“We are constantly bombarded with perfection.”
This is a poster for the movie “Closer” (2004) with Julia Roberts, Jude Law, Natalie Portman and Clive Owen, directed by Mike Nichols. Flawless faces – probably airbrushed.
Characters brought to life by Owen have struck me as a powerful images of rectitude and personality to me in all his films I’ve seen – characters who are a mensch, someone of strong character and admirable self-assurance, someone to admire and emulate, even though they may be egregiously nasty or killing people.
Much as we might think we are “above” popular culture and media influences, they do impact our values and strivings to emulate others or be flawless.
Tal Ben Shahar, Ph.D. in his article Just Let Go explains how insidious these media images and other influences can be.
“We are constantly bombarded with perfection,” he writes. “Adonis on the cover of Men’sHealth and Helen on the cover of Vogue; women and men getting together on the larger-than-life screen, resolving conflicts in two hours or less, delivering perfect lines, making perfect love.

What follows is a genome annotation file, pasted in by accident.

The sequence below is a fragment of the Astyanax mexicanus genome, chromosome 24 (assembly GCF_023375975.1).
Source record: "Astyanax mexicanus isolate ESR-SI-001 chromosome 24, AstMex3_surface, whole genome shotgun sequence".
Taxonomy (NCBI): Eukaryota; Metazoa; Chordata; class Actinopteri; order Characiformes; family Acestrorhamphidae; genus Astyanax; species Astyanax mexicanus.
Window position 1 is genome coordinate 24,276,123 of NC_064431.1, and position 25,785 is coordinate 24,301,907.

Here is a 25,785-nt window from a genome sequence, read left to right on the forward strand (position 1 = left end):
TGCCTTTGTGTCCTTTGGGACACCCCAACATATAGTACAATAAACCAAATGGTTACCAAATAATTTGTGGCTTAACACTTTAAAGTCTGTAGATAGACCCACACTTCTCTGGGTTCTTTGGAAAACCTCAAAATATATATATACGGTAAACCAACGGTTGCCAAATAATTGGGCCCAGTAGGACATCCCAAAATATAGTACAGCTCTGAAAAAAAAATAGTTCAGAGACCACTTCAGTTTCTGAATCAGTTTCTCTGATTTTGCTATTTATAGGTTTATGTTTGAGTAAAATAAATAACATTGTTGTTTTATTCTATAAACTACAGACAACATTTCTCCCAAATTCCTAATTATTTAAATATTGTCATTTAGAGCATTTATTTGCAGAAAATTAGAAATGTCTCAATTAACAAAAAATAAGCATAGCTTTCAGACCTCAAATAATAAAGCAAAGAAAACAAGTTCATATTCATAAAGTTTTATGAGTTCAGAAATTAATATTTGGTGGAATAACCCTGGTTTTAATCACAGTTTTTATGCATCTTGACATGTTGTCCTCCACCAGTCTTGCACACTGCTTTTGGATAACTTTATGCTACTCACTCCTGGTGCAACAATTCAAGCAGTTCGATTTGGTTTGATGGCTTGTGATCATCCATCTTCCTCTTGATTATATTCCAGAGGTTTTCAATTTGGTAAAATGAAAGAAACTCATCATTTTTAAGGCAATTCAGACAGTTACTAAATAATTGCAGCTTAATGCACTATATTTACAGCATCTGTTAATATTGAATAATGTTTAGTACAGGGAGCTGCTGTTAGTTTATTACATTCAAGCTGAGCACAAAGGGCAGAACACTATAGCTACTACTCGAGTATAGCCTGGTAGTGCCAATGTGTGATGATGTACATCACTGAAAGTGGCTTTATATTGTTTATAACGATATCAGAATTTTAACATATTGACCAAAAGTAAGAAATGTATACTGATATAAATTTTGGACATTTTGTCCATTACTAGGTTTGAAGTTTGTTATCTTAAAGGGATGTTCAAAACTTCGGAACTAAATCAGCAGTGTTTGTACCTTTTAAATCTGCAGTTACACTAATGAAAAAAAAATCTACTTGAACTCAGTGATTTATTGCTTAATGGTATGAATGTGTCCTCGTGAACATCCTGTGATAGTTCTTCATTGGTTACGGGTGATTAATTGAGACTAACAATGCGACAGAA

“Parents and teachers exalt the flawless ‘A’; college admission officers expect resumes without end.
“We’ve all heard our self-help Gurus tell us that there is no limit to our potential, that what we can believe we can achieve, that where there’s a will there’s a way.
“We’ve been told that we can find bliss if only we follow the road not taken, or the road taken by our serene spiritual leader — the one with the best smile on the cover of the New York Times best seller.”
Tal Ben-Shahar, Ph.D. taught one of the most popular courses in Harvard’s history, on Positive Psychology, and is author of The Pursuit of Perfect: How to Stop Chasing Perfection and Start Living a Richer, Happier Life.
In the book, he comments on the urge to be perfect.
“Would I have chosen a life without perfectionism had the choice been presented to me when I first became aware of the price I was paying as an athlete, a student, a writer, a partner? Possibly.
“Would I have chosen a life without perfectionism had I known what I would gain by struggling through it, the growth that would take place alongside the real emotional pain? Absolutely not.”